Football’s foibles spurred final flop

On a sunny Thanksgiving Day in 1966, the GW football team played the last game of its career. Villanova University came out strong, holding the Colonials to only 88 offensive yards. The game, which the Wildcats won, typified the GW football program.

Since football first came to GW in 1890, the Colonials amassed a losing record of 208-241-34. It struggled and limped along for 58 years. In the Southern Conference, which it joined in 1941, its record was no better. There the team ended with another losing record – 53-73-4.

The Colonials never seemed to break out of mediocrity. The highest they ever finished in the Southern Conference was second place, in 1960. But the program had some notable highlights, especially in its final seasons.

The movement to discontinue the football program came the same year star Mike Halloran became GW’s fourth player to receive the Outstanding College Player of the Washington Area award. The next year, Colonials head coach Jim Camp was named the Southern Conference’s 1966 Coach of the Year, and star running back Steve Molnar set a school record for most yards rushed by a sophomore. He was selected for the All-Southern Conference’s first team.

But the Colonials could never sustain a winning record. They were a team with no home stadium, forced to play wherever the University could find them a field.

The discontinuance sentiment began to take shape in 1965. The year’s 5-5 record, and the program’s loss of nearly $250,000, led the Faculty Senate to raise questions about the wisdom of continuing football at GW. It voted in favor of ending the program.

A GW Hatchet editorial supported the Faculty Senate’s decision. Citing the team’s losing record, small student attendance at games and negligible administrative support, the editorial echoed the sentiments of many on campus who wanted to redirect the program’s money into building a sports center for the University. GW had no adequate athletic facility at the time.

The Student Council, however, came out strongly in favor of the sport. GW President Lloyd Elliott remained quiet, and in the end, the University’s Board of Trustees voted to keep the sport.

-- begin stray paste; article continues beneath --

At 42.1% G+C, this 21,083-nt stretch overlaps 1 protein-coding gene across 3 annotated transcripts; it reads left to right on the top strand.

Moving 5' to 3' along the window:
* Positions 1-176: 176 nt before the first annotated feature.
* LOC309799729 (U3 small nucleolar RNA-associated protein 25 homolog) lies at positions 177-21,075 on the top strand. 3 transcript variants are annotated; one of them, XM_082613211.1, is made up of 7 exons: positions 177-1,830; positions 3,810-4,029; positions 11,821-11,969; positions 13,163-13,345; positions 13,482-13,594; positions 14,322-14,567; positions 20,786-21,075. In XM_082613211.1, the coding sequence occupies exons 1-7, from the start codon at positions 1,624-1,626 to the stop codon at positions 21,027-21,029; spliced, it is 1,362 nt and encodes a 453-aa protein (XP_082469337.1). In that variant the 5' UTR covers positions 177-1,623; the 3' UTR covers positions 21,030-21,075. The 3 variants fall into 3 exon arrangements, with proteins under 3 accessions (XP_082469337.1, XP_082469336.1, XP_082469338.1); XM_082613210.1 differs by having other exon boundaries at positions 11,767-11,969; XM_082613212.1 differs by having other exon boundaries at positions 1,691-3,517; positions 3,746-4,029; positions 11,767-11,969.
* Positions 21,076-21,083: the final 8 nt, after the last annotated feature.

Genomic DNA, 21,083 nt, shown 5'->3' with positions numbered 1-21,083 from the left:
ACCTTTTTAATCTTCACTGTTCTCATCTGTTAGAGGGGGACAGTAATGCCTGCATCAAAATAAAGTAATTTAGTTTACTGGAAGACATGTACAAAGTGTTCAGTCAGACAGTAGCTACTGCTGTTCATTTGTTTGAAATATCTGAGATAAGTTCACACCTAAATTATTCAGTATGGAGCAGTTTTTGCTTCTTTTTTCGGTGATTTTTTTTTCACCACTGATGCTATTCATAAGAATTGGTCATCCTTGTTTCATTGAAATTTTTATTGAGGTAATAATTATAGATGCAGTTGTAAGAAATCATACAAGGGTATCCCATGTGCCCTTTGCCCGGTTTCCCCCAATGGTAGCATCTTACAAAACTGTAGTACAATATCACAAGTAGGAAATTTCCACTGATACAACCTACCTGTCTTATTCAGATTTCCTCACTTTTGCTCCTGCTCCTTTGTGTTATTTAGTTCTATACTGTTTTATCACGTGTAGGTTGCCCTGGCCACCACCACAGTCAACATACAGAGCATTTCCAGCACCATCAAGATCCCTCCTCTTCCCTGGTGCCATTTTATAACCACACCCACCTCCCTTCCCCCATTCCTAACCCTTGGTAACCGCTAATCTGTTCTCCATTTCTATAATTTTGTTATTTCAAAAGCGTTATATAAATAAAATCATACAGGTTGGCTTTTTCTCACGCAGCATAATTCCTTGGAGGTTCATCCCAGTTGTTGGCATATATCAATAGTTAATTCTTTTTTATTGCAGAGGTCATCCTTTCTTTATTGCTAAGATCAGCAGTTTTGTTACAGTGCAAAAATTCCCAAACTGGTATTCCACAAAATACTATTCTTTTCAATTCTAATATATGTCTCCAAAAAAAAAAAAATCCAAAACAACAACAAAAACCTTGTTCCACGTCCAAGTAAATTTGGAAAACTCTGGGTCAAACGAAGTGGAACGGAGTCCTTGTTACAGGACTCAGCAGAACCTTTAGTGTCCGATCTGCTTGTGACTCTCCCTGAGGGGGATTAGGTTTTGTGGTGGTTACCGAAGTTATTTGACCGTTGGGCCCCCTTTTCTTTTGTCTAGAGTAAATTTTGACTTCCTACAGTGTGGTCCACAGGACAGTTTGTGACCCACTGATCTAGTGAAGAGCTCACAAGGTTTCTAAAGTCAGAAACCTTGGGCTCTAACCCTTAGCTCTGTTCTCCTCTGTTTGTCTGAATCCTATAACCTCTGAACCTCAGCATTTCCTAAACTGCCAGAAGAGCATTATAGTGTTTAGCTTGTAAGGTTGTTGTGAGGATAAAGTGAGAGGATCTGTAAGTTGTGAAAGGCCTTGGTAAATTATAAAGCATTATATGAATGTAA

The next season, 1966, did not bode well for the pro-football faction. Ending with the loss to Villanova, the team’s record was 4-6. Talk of reviewing the program began again.

Camp resigned Dec. 19. In his official announcement he said, “because of the uncertainty, which surrounds the future of football at GW, I feel that in the interest of my family, the coaching staff, as well as myself, I should seek an opportunity elsewhere,” according to From Strength to Strength, the University’s archival publication.

His record since arriving in 1960 had been 18-35. As an omen, Athletic Director Bob Faris reported that no successors would be considered until after the program’s evaluation.

Chairman of the Board of Trustees E.K. Morris said that if football fit into the greater picture of the University, it would remain. If it did not, then it would be cut.

On Jan. 3, The Hatchet again cast its lot with the anti-football group, publishing an editorial titled “Football is Dead.”

The reasons mentioned were the typical ones – poor attendance, a projected loss of $300,000 for the next season and increased support for the basketball program. It backed the plan Elliott was pushing – cut football and build a sports center.

Elliott began in earnest to garner support for his football-for-basketball trade. He cited the ability of small city schools to establish national reputations for themselves via strong basketball programs, as well as GW’s increasing selectivity.

Of the 24 scholarships awarded to football players in 1962, six players graduated four years later, Elliott told The Hatchet.

At the same time, GW alumnus and sports authority Arnold Red Auerbach nationally derided the University’s sports facilities as “worse than Podunk.” In an article that appeared in The Washington Post, he said that “unless the school did something real good and real fast” its national reputation would fall even further.

A week earlier, the Interfraternity Council, Panhellenic Council and Student Council came out in favor of discontinuing football.

“The IFC deplores the abolishment of intercollegiate football,” began the official IFC statement. “But in light of the proposed sports facility and increased support for the basketball program, the IFC must regretfully endorse the administration’s decision.”

The Faculty Senate again announced its stance in favor of terminating the program. Even football co-captain Tom Metz acknowledged that he was impressed by the logic of using the program’s funds for a new sports center. At the same time, news broke that a doll of Camp had been burned at a party in Maryland that was attended by nearly 50 GW football players. Many on the team derided Camp’s favoritism and lack of attention to players’ health. Detractors claimed that he did not play certain men and forced others to play despite serious and possibly serious injuries.

The majority of what little support remained for the program came from alumni and GW’s Alumni Lettermen’s Club. But it was not enough to save football at GW. On Jan. 19, the Board of Trustees voted to end football at GW. At the same meeting, $250,000 was set aside to begin financing a new sports facility. The Smith Center came along as a result, as well as increased emphasis on the basketball program.

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